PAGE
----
auto

Tap a lender, not a dealer, for a car loan

Tara Baukus Mello If you are ready to buy a new car, don't wait until you're sitting at the dealer's desk to know your monthly payment. Instead, secure your car loan from an outside lender, whether it's a national lender, a local bank or a nearby credit union. Getting your loan from an outside lender has a variety of benefits. Take a look at three important reasons to shop around for a car loan from an outside lender before you head to the dealership to buy your next car.

Find the best auto loan rates offered in your area.

You may get a better interest rate. By applying for an auto loan outside the dealership, you are skipping the middleman. That means you can be sure the rate you are given by the lender is the rate you qualify for. In many states, dealers are allowed to add a small percentage to the lender's loan rate and to keep the difference. This is called a dealer markup, and in many instances it is legal. However, that cost is passed along to the borrower and completely unnecessary. Getting approved for a car loan before you visit the dealership allows you to compare the rates you got elsewhere with the loan rates the dealer is quoting, allowing you to see if you are really getting a deal.

You control how many inquiries are made on your credit score. When you complete a loan application at the dealership, he will inquire with as many lenders as he chooses. While lenders will look at your credit score and ignore other car-loan inquiries within the prior 30 days, the inquiries could result in a hit to your credit score if you try to get a different type of loan shortly thereafter.

The effects are relatively short term, but if you plan to soon apply for a credit card or a home loan, for example, the dip in your credit score could impact the loan's interest rate.

It helps prevent "nightmare" situations. Most dealerships are responsible companies that are not out to scam you, but they are also focused on making as many sales as they can. Every sale directly impacts the bottom line in the form of profits and goes toward manufacturer bonuses and incentives. As a result, dealers will try to make every sale they can, which sometimes means hedging their bets with lenders on which customers will get approved for car loans and at what interest rate.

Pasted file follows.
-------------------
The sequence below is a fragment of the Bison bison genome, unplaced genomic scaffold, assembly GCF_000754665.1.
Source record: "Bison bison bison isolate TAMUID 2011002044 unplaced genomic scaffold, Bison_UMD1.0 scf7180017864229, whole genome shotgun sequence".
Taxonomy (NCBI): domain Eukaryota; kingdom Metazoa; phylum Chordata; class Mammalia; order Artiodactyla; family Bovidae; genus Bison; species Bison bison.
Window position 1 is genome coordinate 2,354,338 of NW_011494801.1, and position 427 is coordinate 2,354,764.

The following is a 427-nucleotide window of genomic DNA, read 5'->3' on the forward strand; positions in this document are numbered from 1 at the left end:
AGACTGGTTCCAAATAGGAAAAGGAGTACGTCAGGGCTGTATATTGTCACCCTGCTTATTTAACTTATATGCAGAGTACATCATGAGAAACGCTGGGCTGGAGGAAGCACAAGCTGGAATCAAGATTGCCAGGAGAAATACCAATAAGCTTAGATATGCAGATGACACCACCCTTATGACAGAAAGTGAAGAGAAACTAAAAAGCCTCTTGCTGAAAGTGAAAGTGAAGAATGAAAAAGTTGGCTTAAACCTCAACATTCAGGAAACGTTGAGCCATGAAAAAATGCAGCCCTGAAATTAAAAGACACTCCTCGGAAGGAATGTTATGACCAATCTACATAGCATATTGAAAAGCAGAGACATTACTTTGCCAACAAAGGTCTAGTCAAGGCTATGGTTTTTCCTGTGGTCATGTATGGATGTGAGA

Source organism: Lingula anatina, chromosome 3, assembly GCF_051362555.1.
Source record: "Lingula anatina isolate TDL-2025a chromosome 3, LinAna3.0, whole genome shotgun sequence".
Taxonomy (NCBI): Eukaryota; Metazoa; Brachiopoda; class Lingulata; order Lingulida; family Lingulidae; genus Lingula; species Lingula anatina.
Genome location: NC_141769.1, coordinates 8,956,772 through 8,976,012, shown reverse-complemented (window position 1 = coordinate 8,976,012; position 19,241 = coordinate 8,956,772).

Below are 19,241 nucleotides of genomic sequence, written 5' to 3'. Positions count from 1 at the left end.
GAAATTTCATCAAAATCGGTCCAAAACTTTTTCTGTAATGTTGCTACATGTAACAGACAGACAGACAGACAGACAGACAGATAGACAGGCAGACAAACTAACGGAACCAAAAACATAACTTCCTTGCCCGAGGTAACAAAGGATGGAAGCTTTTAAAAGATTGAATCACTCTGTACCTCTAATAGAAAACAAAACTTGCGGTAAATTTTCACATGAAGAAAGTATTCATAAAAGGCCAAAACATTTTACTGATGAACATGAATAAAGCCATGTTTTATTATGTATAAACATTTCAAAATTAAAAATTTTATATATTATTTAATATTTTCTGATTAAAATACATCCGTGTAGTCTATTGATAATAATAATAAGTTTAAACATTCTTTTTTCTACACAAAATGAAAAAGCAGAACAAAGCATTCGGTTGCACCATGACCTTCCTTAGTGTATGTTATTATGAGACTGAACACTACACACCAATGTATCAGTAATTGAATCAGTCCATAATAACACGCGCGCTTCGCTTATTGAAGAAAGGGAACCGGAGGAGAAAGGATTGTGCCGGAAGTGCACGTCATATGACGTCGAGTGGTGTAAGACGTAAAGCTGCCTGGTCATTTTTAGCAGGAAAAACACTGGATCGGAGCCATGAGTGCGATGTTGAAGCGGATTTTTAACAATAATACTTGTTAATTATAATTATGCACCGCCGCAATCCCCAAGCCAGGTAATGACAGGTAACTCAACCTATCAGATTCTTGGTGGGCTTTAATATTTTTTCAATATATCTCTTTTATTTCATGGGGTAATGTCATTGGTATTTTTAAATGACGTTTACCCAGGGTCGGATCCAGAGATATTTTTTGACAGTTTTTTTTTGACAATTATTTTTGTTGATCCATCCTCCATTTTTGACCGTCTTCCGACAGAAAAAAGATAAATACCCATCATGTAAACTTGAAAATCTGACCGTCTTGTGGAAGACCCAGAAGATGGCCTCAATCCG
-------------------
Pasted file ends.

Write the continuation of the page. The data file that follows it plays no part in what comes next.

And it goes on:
Occasionally, a lender backs out of its initial car loan or comes back with a higher interest rate after the customer takes delivery of the car. Though it doesn't happen very often, these situations generally take a lot of time and effort to resolve. By getting preapproved for a loan from an outside lender, you'll know where you stand and can feel confident you'll avoid these nightmare situations.

Get more news, money-saving tips and expert advice by signing up for a free Bankrate newsletter.

Ask the adviser

If you have a car question, email it to us at Driving for Dollars. Read more Driving for Dollars columns and Bankrate auto stories. Follow her on Facebook here or on Twitter @SheDrives.

Bankrate's content, including the guidance of its advice-and-expert columns and this website, is intended only to assist you with financial decisions. The content is broad in scope and does not consider your personal financial situation. Bankrate recommends that you seek the advice of advisers who are fully aware of your individual circumstances before making any final decisions or implementing any financial strategy. Please remember that your use of this website is governed by Bankrate's Terms of Use.

advertisement

Show Bankrate's community sharing policy
          Connect with us
advertisement
CAR & MONEY NEWSLETTER

Get cost-cutting tips for buying, selling and maintaining your wheels. Delivered monthly.

advertisement
Partner Center
advertisement

Blog

Tara Baukus Mello

FTC targets deceptive car ads

The FTC has taken action against two car dealership chains for deceptively advertising the costs of buying and leasing cars.  ... Read more


Connect with us